- May 19, 2021
Speaking to Florida lawmakers from the loading dock of the Union Terminal Warehouse on Jacksonville’s Eastside, Columbia Ventures LLC Development Manager Ryan Akin said the building’s $72 million mixed-use renovation will be a win for the neighborhood and local historic preservation.
“All right, I’m going to take you back in time a little bit,” Akin said.
The Atlanta-based developer coordinated the Feb. 27 tour with the Florida Trust for Historic Preservation, a statewide nonprofit that works to preserve Florida historical sites.
The groups hoped the Union Terminal project would be a showpiece as the Florida Legislature considers bills in the 2023 session that would create a state-level historic tax credit program to provide more financial incentives for preservation, restoration and adaptive reuse projects.
Columbia Ventures purchased the 110-year-old historic warehouse at 700 E. Union St. through an affiliate in December 2018 and started work in 2022 to preserve and convert it into mixed-income residential and commercial space.
Turner Construction Co. built Union Terminal Warehouse, once the largest commercial building in Florida, from 1912-13 after the Great Fire of 1901.
The four-story building is 330,000 square feet in size.
It allowed Florida to pioneer modern grocery distribution in the early 20th century and used the 50,000-gallon water tank on the roof as a marketing tool to show that tenants would be safe from fire, Akin said.
When complete, Union Terminal is designed to house 228 apartments, 44 commercial units and 11 maker/artist spaces, a restaurant and a coffee shop.
Akin and Columbia Ventures representatives told state officials that like the Union Terminal project bringing investment and jobs to Jacksonville’s Eastside and urban core, more access to financing could do the same for other underserved communities and historic structures throughout Florida.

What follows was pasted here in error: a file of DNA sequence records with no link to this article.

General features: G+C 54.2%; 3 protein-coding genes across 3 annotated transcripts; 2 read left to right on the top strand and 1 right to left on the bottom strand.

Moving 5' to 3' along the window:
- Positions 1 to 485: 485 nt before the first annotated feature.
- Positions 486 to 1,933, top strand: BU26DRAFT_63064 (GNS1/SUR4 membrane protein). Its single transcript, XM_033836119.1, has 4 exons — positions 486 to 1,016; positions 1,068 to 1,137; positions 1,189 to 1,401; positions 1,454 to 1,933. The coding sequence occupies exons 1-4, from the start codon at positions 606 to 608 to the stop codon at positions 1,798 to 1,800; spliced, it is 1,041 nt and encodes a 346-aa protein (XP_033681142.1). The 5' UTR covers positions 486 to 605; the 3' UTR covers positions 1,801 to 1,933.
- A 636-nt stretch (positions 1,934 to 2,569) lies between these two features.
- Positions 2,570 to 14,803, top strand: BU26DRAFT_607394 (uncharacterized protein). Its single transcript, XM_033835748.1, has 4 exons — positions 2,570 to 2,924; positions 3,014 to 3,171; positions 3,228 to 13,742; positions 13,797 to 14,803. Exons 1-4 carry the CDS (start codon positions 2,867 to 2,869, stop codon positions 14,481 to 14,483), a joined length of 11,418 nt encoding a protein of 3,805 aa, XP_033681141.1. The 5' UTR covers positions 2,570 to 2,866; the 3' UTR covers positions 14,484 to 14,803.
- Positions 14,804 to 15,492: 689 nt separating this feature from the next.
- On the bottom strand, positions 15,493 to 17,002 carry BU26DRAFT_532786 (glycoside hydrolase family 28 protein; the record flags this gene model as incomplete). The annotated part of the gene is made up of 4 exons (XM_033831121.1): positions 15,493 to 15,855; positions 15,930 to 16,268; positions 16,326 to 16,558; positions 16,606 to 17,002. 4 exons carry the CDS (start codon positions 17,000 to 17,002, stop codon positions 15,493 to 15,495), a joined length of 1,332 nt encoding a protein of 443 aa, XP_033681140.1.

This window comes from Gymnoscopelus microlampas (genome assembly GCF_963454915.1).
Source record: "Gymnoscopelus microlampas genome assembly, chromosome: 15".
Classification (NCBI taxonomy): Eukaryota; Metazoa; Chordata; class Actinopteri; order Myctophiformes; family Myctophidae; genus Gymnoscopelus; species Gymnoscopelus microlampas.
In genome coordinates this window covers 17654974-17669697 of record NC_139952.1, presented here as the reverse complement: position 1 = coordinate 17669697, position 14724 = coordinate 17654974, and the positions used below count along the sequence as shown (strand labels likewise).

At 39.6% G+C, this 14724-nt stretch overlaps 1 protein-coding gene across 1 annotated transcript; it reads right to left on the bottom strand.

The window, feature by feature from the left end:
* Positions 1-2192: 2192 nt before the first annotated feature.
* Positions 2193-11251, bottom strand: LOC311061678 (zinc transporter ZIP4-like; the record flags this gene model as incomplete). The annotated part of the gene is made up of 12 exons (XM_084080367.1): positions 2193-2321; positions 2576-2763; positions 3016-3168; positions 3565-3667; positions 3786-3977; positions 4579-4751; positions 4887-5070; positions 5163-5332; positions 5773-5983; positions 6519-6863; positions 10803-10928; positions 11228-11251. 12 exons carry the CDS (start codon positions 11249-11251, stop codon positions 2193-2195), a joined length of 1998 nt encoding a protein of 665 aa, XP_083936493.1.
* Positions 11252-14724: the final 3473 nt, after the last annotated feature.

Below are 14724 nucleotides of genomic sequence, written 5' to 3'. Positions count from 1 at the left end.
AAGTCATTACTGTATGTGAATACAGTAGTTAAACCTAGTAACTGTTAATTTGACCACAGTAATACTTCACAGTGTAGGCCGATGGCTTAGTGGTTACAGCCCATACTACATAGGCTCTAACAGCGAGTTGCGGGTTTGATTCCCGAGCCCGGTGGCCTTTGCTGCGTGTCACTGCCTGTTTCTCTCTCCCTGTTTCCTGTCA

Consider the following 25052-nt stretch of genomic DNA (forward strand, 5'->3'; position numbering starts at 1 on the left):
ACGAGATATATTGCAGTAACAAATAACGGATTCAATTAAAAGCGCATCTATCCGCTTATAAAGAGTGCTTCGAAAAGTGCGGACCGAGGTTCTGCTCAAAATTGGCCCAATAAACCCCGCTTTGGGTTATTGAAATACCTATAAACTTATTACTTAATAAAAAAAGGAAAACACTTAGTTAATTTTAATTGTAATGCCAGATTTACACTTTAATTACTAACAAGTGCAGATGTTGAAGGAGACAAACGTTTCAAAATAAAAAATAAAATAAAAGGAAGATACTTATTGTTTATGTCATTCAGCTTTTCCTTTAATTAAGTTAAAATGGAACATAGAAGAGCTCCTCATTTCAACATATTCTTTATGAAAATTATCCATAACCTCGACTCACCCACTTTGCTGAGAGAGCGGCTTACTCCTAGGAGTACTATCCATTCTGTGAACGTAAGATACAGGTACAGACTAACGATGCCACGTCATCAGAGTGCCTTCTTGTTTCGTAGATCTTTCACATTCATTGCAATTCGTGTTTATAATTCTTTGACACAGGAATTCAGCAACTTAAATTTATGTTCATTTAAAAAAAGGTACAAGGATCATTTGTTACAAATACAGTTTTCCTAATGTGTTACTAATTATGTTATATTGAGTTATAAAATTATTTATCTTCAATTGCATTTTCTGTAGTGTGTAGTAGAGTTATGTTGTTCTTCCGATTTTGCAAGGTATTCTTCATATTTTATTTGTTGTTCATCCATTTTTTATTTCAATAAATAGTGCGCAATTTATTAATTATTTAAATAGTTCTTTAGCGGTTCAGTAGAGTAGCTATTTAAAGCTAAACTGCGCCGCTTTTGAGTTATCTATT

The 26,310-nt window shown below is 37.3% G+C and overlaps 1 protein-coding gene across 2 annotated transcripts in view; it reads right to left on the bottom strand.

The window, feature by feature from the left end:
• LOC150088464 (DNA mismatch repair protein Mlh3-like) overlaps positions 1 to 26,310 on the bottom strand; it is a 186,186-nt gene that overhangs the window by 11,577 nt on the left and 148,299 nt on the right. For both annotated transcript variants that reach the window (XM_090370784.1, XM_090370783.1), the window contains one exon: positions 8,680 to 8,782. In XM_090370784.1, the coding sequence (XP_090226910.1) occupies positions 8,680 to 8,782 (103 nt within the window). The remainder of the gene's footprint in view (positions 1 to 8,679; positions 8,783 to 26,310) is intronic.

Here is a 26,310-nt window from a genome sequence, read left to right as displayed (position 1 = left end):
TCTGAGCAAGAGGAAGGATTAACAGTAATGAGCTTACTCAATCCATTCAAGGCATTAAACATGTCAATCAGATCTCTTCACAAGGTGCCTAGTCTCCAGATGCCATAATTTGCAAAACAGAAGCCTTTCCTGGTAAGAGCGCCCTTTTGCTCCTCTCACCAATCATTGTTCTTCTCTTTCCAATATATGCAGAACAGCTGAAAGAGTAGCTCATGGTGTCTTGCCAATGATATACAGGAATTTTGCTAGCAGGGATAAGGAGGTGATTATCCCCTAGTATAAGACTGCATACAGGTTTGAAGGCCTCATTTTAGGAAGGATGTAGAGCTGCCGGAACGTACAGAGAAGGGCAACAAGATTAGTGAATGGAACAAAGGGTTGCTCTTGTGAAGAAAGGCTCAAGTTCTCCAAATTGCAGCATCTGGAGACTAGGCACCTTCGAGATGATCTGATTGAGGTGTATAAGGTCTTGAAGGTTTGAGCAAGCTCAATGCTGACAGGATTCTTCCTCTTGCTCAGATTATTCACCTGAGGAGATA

“There is $72 million of capital that’s coming into this project. That’s transformative.” Akin said. “That helps ignite a spark in the neighborhood.”
Florida Secretary of State Cord Byrd; Sen. Tracie Davis, D-Jacksonville; Rep. Dean Black, R-Jacksonville; and House bill Sponsor Rep. Paula Stark, R-St. Cloud, attended the event with other state and city officials, area nonprofit leaders and Columbia Ventures development team.
Florida Trust CEO and President Melissa Wyllie said Florida House Bill 499 and the companion Senate Bill 288 would allow private developers to “marry” state tax credits with Federal Historic Preservation Tax Incentives through the National Park Service to fill gaps in project financing.
According to Wyllie, 37 U.S. states have statewide historic tax incentive programs.
Florida does not.
“We’ve seen in Florida there have been some projects like this that have been eligible for the state tax credit but they weren’t able to get those final numbers to work. They were just a little short,” Wyllie said.
“So this could really be the difference for a lot of those historic preservation projects throughout the state to make it a reality,” she said.
What is in the bills
HB 499 and SB 288 were filed Jan. 24 and Jan. 19, respectively.
They would provide a tax credit of up to 20% of total eligible rehabilitation costs of a certified historic structure through an application process.
If the building is in a certified Florida Main Street Community, the developer could qualify for a tax credit of up to 30% of the eligible costs.
To be eligible, the property has to be listed individually on the National Register of Historic Places or deemed a contributing structure to the district by the Florida Division of Historical Resources and the National Park Service.
To receive public financing for a historic preservation project in Florida, a developer can apply for federal tax credits or search for city incentive programs.